Occupational Asthma Caused by Exposure to Cooking Lobster in the Work Environment: A Case Report

Ann Allergy. 1992 Apr;68(4):360-1.

Abstract

A 25-year-old male chef developed symptoms of cough, wheezing, and dyspnea following repeated exposure to cooking lobster in his work environment. Skin prick tests to lobster, mixed shellfish, haddock, cod, oysters, and clams were strongly positive. Skin prick tests to other routine antigens were negative except for Alternaria fungal spores. Bronchial inhalation of aqueous lobster extract resulted in an isolated early asthmatic response.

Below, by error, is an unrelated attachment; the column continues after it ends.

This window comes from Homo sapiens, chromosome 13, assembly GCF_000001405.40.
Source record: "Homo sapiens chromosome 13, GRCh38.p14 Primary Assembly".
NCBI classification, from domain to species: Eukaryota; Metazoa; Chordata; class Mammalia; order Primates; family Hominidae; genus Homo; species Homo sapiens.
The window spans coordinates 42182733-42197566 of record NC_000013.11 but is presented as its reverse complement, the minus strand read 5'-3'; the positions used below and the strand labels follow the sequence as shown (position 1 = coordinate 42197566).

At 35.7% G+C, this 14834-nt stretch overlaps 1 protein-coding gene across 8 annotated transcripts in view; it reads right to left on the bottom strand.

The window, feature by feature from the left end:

Publication types

  • Case Reports

MeSH terms

  • Administration, Inhalation
  • Adult
  • Allergens / administration & dosage
  • Animals
  • Cooking*
  • Food Hypersensitivity / diagnosis
  • Food Hypersensitivity / etiology*
  • Forced Expiratory Volume
  • Humans
  • Male
  • Nephropidae* / immunology*
  • Occupational Exposure / adverse effects*
  • Respiratory Hypersensitivity / etiology*
  • Skin Tests

Substances

  • Allergens